George Stanley Faber
Faber, George Stanley (L)
George Stanley Faber (1773-1854) was an Anglican theologian and a prolific writer. In his three-volume The Origin of Pagan Idolatry he touched on the destruction of Atlantis. He assumed that Atlantis was situated in the Atlantic just beyond Gibraltar, but that in the beginning, the Atlantic was not connected to the Mediterranean. However, he echoed the view of some of his peers and proposed that an “extraordinary influx” of water from the rivers of Europe raised the level of the Mediterranean which combined with an earthquake burst the isthmus joining Europe and Africa at Gibraltar and the sudden outflow into the Atlantic washed away Atlantis.[0962.v2.160].
Jason Colavito has traced many of Ignatius Donnelly’s ideas back to Faber and beyond.(a)
Cosmas Indicopleustes was a 6th-century AD theologian and geographer from Alexandria who became a monk in later life. He wrote of Atlantis as a large island in the western ocean punished by god with submergence. He also added a twist to the tale by recording a tradition that Noah had resided in Atlantis. Cosmas was probably the first writer to use Plato’s tale as evidence for the veracity of the Bible. He contended that Atlantis was the Garden of Eden and that Plato’s 10 kings of Atlantis were the 10 generations between Adam and Noah!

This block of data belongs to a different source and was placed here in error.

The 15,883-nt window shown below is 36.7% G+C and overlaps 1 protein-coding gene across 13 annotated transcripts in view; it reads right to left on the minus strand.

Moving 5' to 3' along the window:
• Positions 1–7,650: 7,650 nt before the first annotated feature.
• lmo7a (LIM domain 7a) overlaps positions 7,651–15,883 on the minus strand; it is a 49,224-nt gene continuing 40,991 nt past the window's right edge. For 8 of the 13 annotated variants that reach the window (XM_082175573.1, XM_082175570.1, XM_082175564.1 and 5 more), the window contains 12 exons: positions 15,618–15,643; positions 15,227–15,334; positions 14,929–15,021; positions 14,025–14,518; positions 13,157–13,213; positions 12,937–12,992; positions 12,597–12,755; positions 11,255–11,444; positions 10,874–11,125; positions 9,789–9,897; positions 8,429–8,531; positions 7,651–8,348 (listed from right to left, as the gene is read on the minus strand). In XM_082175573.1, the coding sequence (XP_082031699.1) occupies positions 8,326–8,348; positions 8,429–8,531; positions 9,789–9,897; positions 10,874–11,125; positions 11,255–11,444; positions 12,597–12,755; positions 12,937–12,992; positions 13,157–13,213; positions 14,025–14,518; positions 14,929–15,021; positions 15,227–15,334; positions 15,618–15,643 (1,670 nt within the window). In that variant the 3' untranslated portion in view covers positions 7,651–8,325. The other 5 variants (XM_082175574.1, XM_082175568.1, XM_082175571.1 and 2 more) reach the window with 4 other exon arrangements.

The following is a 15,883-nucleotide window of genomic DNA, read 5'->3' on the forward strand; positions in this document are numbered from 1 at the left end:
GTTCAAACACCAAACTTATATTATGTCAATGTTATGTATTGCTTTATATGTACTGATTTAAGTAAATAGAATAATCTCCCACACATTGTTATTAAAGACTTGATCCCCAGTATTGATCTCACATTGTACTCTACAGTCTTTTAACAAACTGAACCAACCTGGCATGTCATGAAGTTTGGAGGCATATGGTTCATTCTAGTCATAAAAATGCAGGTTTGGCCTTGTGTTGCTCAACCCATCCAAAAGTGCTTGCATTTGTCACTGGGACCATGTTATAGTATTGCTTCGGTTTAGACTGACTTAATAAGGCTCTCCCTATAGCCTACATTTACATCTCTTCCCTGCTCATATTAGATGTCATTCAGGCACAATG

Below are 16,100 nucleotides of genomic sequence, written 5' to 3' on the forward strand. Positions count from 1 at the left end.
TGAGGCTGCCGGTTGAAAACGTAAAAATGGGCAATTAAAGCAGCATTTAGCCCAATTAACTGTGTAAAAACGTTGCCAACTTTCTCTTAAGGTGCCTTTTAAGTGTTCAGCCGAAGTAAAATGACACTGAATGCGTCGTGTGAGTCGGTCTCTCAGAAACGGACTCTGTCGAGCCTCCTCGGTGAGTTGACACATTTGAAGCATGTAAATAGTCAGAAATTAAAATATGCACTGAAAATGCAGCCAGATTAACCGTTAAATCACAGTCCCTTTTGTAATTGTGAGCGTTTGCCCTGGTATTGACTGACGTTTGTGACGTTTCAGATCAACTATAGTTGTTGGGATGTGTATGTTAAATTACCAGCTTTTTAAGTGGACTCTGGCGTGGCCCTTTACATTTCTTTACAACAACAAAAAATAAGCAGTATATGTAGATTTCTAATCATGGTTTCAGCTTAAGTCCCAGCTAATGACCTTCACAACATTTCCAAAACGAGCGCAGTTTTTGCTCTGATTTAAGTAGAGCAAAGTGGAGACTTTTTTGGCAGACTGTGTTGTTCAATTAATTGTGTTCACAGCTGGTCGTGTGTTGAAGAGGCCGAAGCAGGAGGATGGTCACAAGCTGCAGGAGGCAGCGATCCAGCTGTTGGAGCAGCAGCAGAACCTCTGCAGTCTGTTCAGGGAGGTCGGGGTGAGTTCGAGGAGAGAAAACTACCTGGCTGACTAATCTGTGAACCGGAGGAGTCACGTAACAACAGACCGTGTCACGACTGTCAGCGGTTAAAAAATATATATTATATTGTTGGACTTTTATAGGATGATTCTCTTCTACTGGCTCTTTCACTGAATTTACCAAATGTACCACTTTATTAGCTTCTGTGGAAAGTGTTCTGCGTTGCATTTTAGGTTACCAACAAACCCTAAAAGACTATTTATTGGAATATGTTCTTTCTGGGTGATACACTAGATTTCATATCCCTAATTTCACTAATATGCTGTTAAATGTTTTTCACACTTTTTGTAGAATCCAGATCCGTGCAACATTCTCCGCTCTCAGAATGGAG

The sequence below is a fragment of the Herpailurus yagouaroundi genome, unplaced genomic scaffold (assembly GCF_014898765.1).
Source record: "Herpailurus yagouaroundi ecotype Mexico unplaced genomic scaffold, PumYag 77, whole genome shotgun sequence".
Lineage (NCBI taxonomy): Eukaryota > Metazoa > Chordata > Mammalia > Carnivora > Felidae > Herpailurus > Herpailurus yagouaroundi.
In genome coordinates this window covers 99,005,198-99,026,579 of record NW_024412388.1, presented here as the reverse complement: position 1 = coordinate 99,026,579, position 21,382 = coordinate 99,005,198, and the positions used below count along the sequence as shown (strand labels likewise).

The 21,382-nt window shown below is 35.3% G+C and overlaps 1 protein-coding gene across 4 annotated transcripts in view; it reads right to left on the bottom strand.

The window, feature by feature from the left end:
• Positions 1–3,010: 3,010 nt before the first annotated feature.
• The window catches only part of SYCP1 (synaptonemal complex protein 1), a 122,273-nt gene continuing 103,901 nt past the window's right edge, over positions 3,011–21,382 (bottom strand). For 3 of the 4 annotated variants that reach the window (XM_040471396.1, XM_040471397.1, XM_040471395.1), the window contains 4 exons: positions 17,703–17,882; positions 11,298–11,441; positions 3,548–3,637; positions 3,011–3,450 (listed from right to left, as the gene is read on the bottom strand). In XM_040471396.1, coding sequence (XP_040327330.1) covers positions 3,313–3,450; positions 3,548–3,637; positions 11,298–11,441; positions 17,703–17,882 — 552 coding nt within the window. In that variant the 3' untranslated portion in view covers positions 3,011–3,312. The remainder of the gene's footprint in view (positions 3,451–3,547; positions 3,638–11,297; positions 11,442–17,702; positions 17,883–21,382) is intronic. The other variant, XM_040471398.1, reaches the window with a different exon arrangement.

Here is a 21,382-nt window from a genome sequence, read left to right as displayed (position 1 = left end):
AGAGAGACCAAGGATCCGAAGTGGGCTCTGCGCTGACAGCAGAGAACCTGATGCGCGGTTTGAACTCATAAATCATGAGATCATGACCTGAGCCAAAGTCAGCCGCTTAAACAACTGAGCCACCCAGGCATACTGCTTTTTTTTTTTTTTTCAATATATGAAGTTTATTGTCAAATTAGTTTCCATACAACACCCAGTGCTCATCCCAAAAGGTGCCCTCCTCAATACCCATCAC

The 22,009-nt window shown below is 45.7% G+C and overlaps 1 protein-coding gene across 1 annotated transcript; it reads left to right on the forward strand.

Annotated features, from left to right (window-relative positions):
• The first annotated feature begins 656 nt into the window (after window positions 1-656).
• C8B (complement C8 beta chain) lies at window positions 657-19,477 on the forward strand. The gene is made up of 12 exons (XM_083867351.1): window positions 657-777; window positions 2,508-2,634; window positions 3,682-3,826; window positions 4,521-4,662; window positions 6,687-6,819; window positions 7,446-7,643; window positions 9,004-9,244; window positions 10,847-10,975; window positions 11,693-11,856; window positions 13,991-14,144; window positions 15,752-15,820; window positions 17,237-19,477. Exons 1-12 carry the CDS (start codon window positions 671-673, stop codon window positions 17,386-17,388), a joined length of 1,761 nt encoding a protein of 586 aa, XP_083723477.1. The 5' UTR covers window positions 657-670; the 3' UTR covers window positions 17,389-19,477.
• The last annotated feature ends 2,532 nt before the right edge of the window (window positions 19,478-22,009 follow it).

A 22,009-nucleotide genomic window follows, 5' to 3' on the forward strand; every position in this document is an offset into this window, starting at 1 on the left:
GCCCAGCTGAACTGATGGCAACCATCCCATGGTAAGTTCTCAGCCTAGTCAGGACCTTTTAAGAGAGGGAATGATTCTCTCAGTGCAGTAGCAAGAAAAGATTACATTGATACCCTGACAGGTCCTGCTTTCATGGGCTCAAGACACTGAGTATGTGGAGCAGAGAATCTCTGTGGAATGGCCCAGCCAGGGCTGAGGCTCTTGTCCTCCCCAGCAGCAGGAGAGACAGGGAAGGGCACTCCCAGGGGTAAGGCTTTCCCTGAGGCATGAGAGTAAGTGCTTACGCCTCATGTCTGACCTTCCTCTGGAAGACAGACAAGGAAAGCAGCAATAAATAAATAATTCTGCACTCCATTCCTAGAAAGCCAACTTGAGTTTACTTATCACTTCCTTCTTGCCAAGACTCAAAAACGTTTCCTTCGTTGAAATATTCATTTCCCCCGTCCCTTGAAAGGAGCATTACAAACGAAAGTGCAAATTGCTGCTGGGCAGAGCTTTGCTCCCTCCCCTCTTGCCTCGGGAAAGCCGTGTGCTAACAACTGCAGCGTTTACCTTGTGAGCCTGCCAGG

His only extant book, Christian Topography, is a bizarre work that includes support for a Flat (Square) Earth. A translation by J. W. McCrindle was published by the Hakluyt Society in 1897(b).
>It seems to me that Cosmas has added little to the Atlantis story except for further confusion. However, Thorwald C. Franke has published an essay on the relevance of Cosmas Indicopleustes to Atlantis studies(c).<
One commentator described his work as a ‘monument of unconscious humour.’
Jason Colavito has traced(a) some of Graham Hancock’s theories back through Donnelly, Faber, and Bailly and even as far as Cosmas.
(c) Kosmas Indikopleustes – Atlantisforschung.de (atlantisforschung-de.translate.goog) *